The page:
I have recovered much since my tour, but there are days when I feel as Lawrence did not long before his death, when he wrote a friend:

“You wonder what I am doing? Well, so do I, in truth. Days seem to dawn, suns to shine, evenings to follow, and then I sleep. What I have done, what I am doing, what I am going to do, puzzle and bewilder me. Have you ever been a leaf and fallen from your tree in autumn and been really puzzled about it? That’s the feeling.”

 

I fully understand, and in the final year of my active service, I must speak the truth, even when it is uncomfortable for me and others.

As for my Iraqi friends who still remain in danger, I say Inshallah, (إن شاء الله) God willing.

Peace

Padre Steve+

 

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Filed under ethics, faith, History, iraq, iraq,afghanistan, leadership, life, mental health, Military, News and current events, Political Commentary, PTSD, Tour in Iraq

Remembering My Dad on What Would Have Been his 84th Birthday

Friends of Padre Steve’s World,

Tonight, just a short article to remember my dad. He would have been 84 years old today had not he been stricken with Alzheimer’s Disease and died in 2010.

I miss him. Although I was the oldest child he was closer to my brother. He was deployed or assigned to posts with much travel and family separations during much of my time in grade school and junior high school I developed a very independent streak. When he retired in 1974 my brother was just turning 8 years old, while I was turning 14. It was a time of a lot of change for the family, and I had grown quite an independent streak that I maintain to this day. But my dad loved me, and even as I grew away from he he continued to love me. From him I learned integrity, honor, courage, and the respect for others.

I am sure that my brother Jeff, absorbed and learned much more from him from the fact that despite being almost six years younger than me, he has always been more mature. My parents used to say that he was 8 going on 40. He is serious, dedicated to work and family, and practical. He has not moved from the city that my dad retired in, and still lives under a mile from my mom. His oldest son just graduated from Marine Corps Basic Training. His middle son is starting college while working for the school district that we both attended and in which he now serves as a principle. His youngest daughter is a junior and from all I know about her is academically brilliant and athletic.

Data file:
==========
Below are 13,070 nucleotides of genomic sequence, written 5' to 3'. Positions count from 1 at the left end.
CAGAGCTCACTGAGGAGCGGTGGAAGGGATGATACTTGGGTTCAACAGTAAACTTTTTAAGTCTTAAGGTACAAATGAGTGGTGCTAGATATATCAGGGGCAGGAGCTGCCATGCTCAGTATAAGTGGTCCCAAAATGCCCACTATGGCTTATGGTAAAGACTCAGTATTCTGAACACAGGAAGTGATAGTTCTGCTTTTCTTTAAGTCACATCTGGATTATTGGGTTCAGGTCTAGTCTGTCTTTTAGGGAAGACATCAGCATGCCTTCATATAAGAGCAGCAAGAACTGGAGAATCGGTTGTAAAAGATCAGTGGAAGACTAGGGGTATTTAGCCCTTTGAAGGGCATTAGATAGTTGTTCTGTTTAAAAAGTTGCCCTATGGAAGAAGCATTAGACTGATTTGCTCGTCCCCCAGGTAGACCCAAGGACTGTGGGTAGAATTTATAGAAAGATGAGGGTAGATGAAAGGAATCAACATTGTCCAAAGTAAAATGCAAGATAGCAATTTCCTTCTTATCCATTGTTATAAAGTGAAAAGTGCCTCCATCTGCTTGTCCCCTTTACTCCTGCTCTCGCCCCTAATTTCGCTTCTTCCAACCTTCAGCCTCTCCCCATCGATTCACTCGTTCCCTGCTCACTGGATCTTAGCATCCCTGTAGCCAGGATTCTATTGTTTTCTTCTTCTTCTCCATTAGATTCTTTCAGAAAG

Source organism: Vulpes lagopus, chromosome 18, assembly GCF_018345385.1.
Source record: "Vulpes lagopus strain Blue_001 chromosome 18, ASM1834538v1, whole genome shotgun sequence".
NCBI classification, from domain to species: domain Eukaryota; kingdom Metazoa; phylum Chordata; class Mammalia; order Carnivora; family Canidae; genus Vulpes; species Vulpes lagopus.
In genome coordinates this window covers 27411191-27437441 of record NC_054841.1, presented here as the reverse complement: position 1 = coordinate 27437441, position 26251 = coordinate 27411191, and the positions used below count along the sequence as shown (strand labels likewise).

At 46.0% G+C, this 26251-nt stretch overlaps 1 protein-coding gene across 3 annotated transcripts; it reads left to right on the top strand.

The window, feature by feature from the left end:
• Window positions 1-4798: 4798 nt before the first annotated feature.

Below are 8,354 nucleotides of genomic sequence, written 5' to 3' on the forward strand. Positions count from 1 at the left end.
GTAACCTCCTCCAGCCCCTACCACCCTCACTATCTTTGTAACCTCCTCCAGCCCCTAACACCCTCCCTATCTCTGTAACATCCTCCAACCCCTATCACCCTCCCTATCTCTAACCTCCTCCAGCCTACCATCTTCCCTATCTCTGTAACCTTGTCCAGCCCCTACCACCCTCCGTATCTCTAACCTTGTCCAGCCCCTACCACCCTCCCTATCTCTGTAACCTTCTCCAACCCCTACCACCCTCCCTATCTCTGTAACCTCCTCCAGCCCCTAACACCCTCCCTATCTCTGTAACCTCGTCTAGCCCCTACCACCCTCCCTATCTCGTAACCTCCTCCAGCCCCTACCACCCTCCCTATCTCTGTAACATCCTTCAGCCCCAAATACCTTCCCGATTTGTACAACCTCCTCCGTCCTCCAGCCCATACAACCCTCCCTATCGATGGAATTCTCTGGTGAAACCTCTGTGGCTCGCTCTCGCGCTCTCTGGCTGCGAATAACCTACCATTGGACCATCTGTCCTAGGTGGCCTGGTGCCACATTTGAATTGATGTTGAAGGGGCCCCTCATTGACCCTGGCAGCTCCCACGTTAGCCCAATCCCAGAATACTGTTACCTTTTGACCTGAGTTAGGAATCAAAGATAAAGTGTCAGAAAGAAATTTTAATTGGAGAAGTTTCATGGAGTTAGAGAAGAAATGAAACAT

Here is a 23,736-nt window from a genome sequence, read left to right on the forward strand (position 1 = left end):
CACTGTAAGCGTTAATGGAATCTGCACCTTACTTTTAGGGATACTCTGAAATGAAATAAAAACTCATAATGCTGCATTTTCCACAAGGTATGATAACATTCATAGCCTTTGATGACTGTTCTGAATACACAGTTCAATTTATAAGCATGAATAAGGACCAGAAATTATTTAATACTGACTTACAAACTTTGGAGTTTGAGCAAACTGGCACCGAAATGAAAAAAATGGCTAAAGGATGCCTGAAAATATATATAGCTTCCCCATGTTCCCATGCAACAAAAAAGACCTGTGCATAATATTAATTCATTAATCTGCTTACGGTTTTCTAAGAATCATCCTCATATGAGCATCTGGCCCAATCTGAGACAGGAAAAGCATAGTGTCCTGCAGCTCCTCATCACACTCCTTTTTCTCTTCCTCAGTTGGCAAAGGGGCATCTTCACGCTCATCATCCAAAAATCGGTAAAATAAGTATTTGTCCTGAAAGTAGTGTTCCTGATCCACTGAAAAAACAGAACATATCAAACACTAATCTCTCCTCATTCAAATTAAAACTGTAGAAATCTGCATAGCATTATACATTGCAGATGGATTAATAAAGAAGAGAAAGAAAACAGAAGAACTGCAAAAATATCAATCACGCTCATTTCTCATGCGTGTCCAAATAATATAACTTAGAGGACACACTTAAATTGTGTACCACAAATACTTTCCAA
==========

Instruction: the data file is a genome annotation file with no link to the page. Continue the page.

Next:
On the other hand, I am a dreamer, afflicted with wanderlust and military glory. It wasn’t the intentional product of how my parents raised me, it was just how I absorbed the life and culture that I grew up.

Within months of my dad’s retirement I was about ready to go to high school, then college. When I got my commission as an Army Second Lieutenant in June of 1983, my dad and brother, as well as my soon to be wife Judy were there. My dad got to see me make the transition from the Army to the Navy in 1999, something he was very proud of, and in 2006, before I went to Iraq and while visiting injured Marines at a burn unit in Fresno, dad and mom met me. I was a Navy Chaplain in a Marine Corps uniform, but my dad was proud. I didn’t know it at the time but he was already to be suffering from the initial effects of Alzheimer’s. By the time I returned from Iraq in 2008, he was struggling. By 2009, he hardly know me. I got word of his death the morning after I had been selected for promotion to Commander, June 23rd 2010.

He received a full military funeral with honors. His funeral was officiated by a Navy Chaplain and friend. He had an honor guard of officers and Chief Petty Officers, and an Air Force honor guard fired a 21 gun salute as a Navy Bugler played taps. My mother was given the flag by a Navy Senior Chief Petty Officer.

My dad didn’t take shit from anyone and didn’t stand aside when others were ill treated by the Navy. He demonstrated the current Navy ethos of Courage, honor, and commitment well before it became our motto, but he taught me about it in real life. We had a rocky relationship at many points in our lives, but I miss him and I am proud of him. In his latter days he also showed a tremendous love and appreciation for Judy.

I miss him terribly and wish that he would have been alive to see me retire from the Navy next Spring. At the same time I know that he will be with me in spirit.